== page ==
Date(s) - 30/11/2022
3:30 pm - 4:30 pm
Title: Universal properties of metals
Electrons insolid-state materials often form metallic ground states, in which (in thehypothetical limit of a totally clean system) the conductivity increasestowards infinity as the temperature goes to zero. Conventional metals arewell-described by Fermi liquid theory, in which the low-energy excitations arequasiparticles, i.e. dressed versions of the microscopic electrons, sitting ona “Fermi surface” in momentum space. However, Fermi liquid theoryfails to describe the physics seen in many materials, such as the high-Tccuprates. Such “non-Fermi liquid” metals presumably constitute astrongly interacting “quantum soup” in which the identity of theindividual quasiparticles has been lost. Despite many valiant efforts to findand study models of non-Fermi liquids, the general possibilities remain unknownand making contact between theory and experiment has proved difficult.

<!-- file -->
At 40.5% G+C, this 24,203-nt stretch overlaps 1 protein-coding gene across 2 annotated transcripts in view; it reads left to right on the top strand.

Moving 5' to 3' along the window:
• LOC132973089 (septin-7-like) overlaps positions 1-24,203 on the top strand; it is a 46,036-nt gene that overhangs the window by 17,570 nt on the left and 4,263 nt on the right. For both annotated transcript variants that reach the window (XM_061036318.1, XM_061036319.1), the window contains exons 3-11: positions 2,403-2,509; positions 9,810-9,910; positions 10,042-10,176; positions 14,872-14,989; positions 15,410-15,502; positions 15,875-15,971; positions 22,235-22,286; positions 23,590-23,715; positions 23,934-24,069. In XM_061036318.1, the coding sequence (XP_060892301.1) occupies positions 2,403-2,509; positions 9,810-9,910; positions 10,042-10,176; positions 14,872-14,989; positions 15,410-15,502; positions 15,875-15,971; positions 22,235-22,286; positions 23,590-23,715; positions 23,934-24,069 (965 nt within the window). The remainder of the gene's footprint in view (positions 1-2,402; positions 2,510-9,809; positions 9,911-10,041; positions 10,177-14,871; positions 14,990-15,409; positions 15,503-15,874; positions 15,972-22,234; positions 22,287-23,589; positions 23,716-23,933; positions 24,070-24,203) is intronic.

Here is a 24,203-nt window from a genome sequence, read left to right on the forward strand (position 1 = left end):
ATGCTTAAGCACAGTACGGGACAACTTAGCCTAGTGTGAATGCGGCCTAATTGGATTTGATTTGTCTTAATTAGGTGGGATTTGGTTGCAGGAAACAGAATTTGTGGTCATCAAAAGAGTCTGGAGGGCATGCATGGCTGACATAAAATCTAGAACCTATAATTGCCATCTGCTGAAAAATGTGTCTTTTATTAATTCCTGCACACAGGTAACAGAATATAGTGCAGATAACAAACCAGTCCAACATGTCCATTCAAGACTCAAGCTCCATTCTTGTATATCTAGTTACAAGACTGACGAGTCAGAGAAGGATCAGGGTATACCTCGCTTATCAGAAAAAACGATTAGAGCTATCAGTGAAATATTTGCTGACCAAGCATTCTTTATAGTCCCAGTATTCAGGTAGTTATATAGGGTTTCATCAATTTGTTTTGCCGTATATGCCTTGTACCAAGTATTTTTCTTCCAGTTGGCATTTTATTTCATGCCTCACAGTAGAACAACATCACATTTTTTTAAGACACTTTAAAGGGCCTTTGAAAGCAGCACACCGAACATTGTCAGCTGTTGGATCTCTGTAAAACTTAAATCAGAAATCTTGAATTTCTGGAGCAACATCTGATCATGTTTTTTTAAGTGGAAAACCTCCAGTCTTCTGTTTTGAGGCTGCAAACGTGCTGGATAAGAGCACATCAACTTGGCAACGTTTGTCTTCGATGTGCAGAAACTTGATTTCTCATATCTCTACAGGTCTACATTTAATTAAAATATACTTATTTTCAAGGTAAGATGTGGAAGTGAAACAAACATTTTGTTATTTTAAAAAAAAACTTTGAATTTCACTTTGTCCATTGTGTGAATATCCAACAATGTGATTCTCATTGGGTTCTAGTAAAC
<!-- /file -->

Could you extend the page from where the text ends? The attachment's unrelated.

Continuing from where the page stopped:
In this talk, Iwill describe our recent works attempting, through general reasoning, to findthe most universal statements that can be made about any metal, Fermi liquid ornot, even in the absence of any specific model. The key idea is to use”compressibility” as a proxy for metallicity. Compressibility refersto the ability of a system to support a continuously varying range of electrondensities without going through a phase transition (almost all metals seem tobe compressible in practice). I will give a general framework to understand theimplications of compressibility, relating it to powerful non-perturbativefield-theoretic concepts such as emergent symmetries and anomalies, and thendiscuss how to interpret the results conceptually.
Dominicreceived his PhD from the University of California, Santa Barbara, in 2018.Following postdocs at MIT and Harvard, he has recently joined the faculty atthe Perimeter Institute for Theoretical Physics.